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Essay: Professionalism

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‘Professionalism: noun
‘ 1 [mass noun] the competence or skill expected of a professional: the key to quality and efficiency is professionalism
‘ 2the practising of an activity, especially a sport, by professional rather than amateur players: the trend towards professionalism’ http://www.oxforddictionaries.com/definition/english/professionalism 2014.
In 2004 LLUK was tasked by the Government to develop Professional standards for the FE sector. This they did and in September 2007 they came from into effect under the 2007 FE Workforce Regulations and applied to everybody who taught in the post -16 education. These standards can be viewed at (LLUK. (2010). new-overarching-standards-for-ttt-in-lifelong-learning-sector.pdf.). They defined what was expected, the continuous improvement of the sector and the development of those who worked in the sector (CPD). It can be broken into six main topics, they are:
1. Professional values and practice.
2. Learning and Teaching.
3. Specialist Learning and Teaching.
4. Planning for Learning.
5. Assessment for Learning.
6. Access and Progression.
They are complicated compared to those laid down for compulsory education; the Department for Education has clear standards that it expects all Teachers to follow. As with compulsory education they are a minimum for all FE establishments and it is expected that each establishment use them as such and develop their own on top of them. Ofsted can and does inspect all teachers to these standards across both sectors.
As well as developing these standards new qualifications where developed for the sector based on the QCF model. Each qualification is broken down into modules, some of them mandatory some of them optional. Each module is worth a different credit level and can be used to build up further qualifications over time. The new qualifications are:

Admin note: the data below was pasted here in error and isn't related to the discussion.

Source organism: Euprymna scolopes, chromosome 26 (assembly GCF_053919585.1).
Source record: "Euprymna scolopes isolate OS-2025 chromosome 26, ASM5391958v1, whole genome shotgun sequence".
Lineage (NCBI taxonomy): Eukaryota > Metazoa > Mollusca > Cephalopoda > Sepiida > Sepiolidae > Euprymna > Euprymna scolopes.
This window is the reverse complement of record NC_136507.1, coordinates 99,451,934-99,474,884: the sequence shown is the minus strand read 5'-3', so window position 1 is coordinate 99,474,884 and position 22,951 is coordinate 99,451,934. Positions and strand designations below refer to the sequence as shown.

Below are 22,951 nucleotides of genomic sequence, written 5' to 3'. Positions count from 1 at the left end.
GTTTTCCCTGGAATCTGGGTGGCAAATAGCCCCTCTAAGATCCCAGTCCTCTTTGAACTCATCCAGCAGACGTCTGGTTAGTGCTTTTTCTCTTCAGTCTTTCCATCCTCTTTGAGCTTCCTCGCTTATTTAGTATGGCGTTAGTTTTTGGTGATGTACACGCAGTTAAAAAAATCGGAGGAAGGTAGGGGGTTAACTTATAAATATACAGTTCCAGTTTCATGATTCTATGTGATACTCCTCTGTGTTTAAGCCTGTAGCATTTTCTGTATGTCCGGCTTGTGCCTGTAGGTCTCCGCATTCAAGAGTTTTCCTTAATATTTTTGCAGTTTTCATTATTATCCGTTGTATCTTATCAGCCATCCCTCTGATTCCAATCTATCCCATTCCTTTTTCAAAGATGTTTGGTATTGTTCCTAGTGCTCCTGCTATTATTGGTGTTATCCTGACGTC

1. PTLLS: Preparing to Teach in the Lifelong Learning Sector.
2. CTLLS: Certificate in Teaching in the Lifelong Learning Sector.
3. DTLLS: Diploma in Teaching in the Lifelong Learning Sector.
They have been designed to develop and improve the skills through out a career in the FE sector.
It has to be remembered that in the FE sector that you keep up to date in the subject that you are teaching. These qualifications as with are regulated by Ofqual.
By gaining these qualifications you can gain the different roles in the sector such as ATLS for those who have fewer teaching responsibilities and QTLS for those who have a full range of responsibilities. It used to be based on the amount of contact time with the students but changed to reflect the roles. These roles are defined in the 2007 FE Workforce Regulations. However in order to have these roles it became mandatory to be a member of the IfL and as well as demonstrating your job role you also had to complete CPD and log it on their site as well as passing tests in the core subjects (Numeracy, Literacy and ICT). Once you registered with the IfL you had to follow their code of professional stands (://www.ifl.ac.uk/membership/professional-standards/code-of-professional-practice) as well as the ones laid down by LLUK.
Because it was a legally required to become a member of the IfL to progress in the industry the Government said that they would pay the first three years funding. Unfortunately in 2009 they announced that they where withdrawing this funding, the IfL announced that they would have to put up fees and it got messing so In 2012 Lord Linfield was asked to carry out a review of the FE sector, he remarked:
‘As successive reports by Ofsted and academic research have shown, this endeavour has failed to achieve consistency in the diverse provision for acquiring vocational knowledge and skills. In comparison with arrangements in both schools and higher education, the initial training of lecturers and their continuous professional updating in further education are too often reported by those involved to be both haphazard and onerous.’ Professionalism in Further Education Interim report March 2012 Page 2.
He goes on to mention in his final report in October 2012:
‘The previous government had announced its determination to withdraw funding from the IfL as long ago as 2009 and the current government had clearly confirmed that decision. When the IfL introduced fees, the University and College Union (UCU) organised a boycott among its 40,000 further education members. This was a major cause of a fall in IfL membership. The UCU had no intention of changing its stance. The two sets of statutory regulations from 2007 had been overtaken by events in many respects. If they had been enforced against the tens of thousands of further education lecturers who had withdrawn from the IfL, it would have led to their dismissal. To defend such regulations, or organisations of any kind, against the interests of the lecturers and students at the core of further education would have been absurd.’ Professionalism in Further Education Final report October 2012 Page i.